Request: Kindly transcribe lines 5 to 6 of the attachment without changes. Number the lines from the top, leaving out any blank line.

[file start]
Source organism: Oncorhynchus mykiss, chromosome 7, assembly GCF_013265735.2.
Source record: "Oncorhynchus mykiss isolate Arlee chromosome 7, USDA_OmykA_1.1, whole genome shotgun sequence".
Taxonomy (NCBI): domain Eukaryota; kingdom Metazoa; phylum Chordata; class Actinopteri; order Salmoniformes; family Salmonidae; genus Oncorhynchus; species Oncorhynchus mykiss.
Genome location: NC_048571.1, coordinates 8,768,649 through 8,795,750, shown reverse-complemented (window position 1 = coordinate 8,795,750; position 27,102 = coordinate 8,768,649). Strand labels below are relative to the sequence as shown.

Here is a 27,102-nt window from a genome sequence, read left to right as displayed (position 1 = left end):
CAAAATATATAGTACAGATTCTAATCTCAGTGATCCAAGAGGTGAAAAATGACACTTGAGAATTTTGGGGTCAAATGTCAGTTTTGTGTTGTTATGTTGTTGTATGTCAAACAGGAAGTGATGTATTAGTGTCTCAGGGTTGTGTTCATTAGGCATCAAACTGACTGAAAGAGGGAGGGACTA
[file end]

Here is a 27,102-nt window from a genome sequence, read left to right as displayed (position 1 = left end):
CAAAATATATAGTACAGATTCTAATCTCAGTGATCCAAGAGGTGAAAAATGACACTTGAGAATTTTGGGGTCAAATGTCAGTTTTGTGTTGTTATGTTGTTGTATGTCAAACAGGAAGTGATGTATTAGTGTCTCAGGGTTGTGTTCATTAGGCATCAAACTGACTGAAAGAGGGAGGGACTA